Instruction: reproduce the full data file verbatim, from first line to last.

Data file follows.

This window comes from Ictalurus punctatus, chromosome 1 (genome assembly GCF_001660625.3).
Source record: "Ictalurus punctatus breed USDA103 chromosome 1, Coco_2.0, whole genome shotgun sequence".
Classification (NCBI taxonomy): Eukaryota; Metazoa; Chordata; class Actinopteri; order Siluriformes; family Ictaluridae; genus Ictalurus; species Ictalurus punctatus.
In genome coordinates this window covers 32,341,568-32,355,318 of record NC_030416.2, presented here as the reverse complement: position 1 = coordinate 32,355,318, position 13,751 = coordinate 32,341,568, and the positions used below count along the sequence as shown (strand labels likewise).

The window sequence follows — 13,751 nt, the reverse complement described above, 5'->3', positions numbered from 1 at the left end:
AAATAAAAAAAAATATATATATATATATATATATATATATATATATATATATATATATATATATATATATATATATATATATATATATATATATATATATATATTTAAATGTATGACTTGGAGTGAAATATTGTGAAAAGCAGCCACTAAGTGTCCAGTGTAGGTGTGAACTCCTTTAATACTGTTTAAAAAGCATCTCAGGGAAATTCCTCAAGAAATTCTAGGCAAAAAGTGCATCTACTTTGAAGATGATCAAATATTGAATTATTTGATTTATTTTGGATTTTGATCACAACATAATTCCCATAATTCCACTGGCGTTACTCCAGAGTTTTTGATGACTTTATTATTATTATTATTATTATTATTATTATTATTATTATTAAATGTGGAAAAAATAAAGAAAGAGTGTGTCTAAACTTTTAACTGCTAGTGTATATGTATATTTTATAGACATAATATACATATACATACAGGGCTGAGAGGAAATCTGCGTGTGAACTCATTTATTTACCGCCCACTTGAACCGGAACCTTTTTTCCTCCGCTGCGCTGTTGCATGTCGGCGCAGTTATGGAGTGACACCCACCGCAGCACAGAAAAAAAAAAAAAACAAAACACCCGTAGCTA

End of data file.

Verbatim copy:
This window comes from Ictalurus punctatus, chromosome 1 (genome assembly GCF_001660625.3).
Source record: "Ictalurus punctatus breed USDA103 chromosome 1, Coco_2.0, whole genome shotgun sequence".
Classification (NCBI taxonomy): Eukaryota; Metazoa; Chordata; class Actinopteri; order Siluriformes; family Ictaluridae; genus Ictalurus; species Ictalurus punctatus.
In genome coordinates this window covers 32,341,568-32,355,318 of record NC_030416.2, presented here as the reverse complement: position 1 = coordinate 32,355,318, position 13,751 = coordinate 32,341,568, and the positions used below count along the sequence as shown (strand labels likewise).

The window sequence follows — 13,751 nt, the reverse complement described above, 5'->3', positions numbered from 1 at the left end:
AAATAAAAAAAAATATATATATATATATATATATATATATATATATATATATATATATATATATATATATATATATATATATATATATATATATATATATATATTTAAATGTATGACTTGGAGTGAAATATTGTGAAAAGCAGCCACTAAGTGTCCAGTGTAGGTGTGAACTCCTTTAATACTGTTTAAAAAGCATCTCAGGGAAATTCCTCAAGAAATTCTAGGCAAAAAGTGCATCTACTTTGAAGATGATCAAATATTGAATTATTTGATTTATTTTGGATTTTGATCACAACATAATTCCCATAATTCCACTGGCGTTACTCCAGAGTTTTTGATGACTTTATTATTATTATTATTATTATTATTATTATTATTATTATTAAATGTGGAAAAAATAAAGAAAGAGTGTGTCTAAACTTTTAACTGCTAGTGTATATGTATATTTTATAGACATAATATACATATACATACAGGGCTGAGAGGAAATCTGCGTGTGAACTCATTTATTTACCGCCCACTTGAACCGGAACCTTTTTTCCTCCGCTGCGCTGTTGCATGTCGGCGCAGTTATGGAGTGACACCCACCGCAGCACAGAAAAAAAAAAAAAACAAAACACCCGTAGCTA